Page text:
Those who prefer to eat their chicken and waffles with a knife and fork can still get a more traditional version during HighWire’s brunch hours.
For more information, visit highwiretucson.com.
Living a gluten-free lifestyle has never been easier thanks to Mary Steiger and Susan Fulton of Gourmet Girls. With the mission to provide food that their diners can no longer have, the pair has created a menu that packs on the flavor while skipping the side of gluten guilt.
Gourmet Girls is the only gluten-free option for chicken and waffles available in Tucson. Using Garfava bean flour as the base of their waffle batter, the quick bread is crisp on the outside and soft on the inside, complementing their hand-battered strips of white chicken. Those who prefer to lean on the savory side can ask for their Spiced Pumpkin Seed Bacon Waffle in lieu of a regular one.
Guests also have the option to take their Southern meal to the next level of… Southern-ness by asking for a generous lathering of gravy on top.
For more information, visit gourmetgirlsglutenfree.com.
Just a stone’s throw away from the Davis Montham Air Force Base is Janet & Ray’s Caribbean and soul restaurant. Undoubtedly one of Tucson’s most underrated eateries, Janet & Ray’s consistently provides hearty, tastes-like-home cooking in generous serving sizes. Customer favorites include Jerk Chicken, Fried Catfish, and different variations of chicken and waffles.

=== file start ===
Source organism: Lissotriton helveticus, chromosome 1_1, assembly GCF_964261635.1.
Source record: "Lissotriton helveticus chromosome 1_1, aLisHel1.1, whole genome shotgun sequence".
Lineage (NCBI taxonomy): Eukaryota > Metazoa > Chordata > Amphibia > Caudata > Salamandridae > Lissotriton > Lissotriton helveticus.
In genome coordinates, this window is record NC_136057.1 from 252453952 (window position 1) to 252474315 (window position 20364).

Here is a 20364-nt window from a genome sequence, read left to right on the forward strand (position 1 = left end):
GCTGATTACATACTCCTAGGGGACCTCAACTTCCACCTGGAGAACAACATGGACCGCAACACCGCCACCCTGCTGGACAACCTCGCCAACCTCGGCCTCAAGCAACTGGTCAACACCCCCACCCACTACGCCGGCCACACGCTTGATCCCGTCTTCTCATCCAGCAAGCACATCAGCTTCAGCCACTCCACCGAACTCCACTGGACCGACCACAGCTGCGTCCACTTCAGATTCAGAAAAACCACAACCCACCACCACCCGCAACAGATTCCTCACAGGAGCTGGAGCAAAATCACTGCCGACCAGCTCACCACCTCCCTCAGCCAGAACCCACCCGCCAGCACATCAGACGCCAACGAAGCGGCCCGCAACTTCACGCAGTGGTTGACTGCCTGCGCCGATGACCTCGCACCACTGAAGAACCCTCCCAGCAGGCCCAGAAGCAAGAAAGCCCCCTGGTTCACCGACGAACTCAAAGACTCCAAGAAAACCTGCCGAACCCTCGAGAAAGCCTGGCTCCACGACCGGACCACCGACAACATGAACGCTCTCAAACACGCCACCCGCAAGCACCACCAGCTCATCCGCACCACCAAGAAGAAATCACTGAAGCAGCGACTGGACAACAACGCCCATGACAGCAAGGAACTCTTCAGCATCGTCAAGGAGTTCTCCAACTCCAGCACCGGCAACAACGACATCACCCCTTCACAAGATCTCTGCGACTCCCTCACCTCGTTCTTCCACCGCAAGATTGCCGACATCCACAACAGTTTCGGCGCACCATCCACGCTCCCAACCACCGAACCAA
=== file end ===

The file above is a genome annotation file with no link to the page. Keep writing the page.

The menu lists their original chicken and waffle as “plain” but it is anything but. This rendition of the Southern comfort food is simple, but its simplicity is where it shines. Each order comes with a generous helping of two bone-in fried chicken breasts, so tender and juicy that its dark meat falls off the bone. The skin is crisp, flavorful, and is the perfect contrast to their pillowy soft Belgian waffle.
With just a pat of softened butter and syrup on the side, the mix of sweet, salty, crunchy, and soft creates a melodious harmony of flavors and textures. This is what sets Janet and Ray’s chicken and waffles apart from just being “good” to a delicacy.
For more information, follow Janet & Ray's on Facebook.
Last year, the registrar of the National Day Calendar issued October 20 as National Chicken and Waffles Day. Though the source of its genesis has been hotly contested and the exact person who put fried chicken and waffles together can’t be pinned down, its link to poignant points in American history remains consistent.
The trail of European migrants into the Americas, the cultural shaping of African Americans during times of slavery, and the reclaimed sophistication and art in black communities collide on a single plate. Whether you go for the traditional or jazz it up with a creative take on the classic, just remember to keep Harlem on your mind.
Where's your favorite place to get chicken and waffles? Let us know in the comments.
Kim Johnston is a former preschool educator, turned mom, turned foodie with a strong passion for helping small businesses in...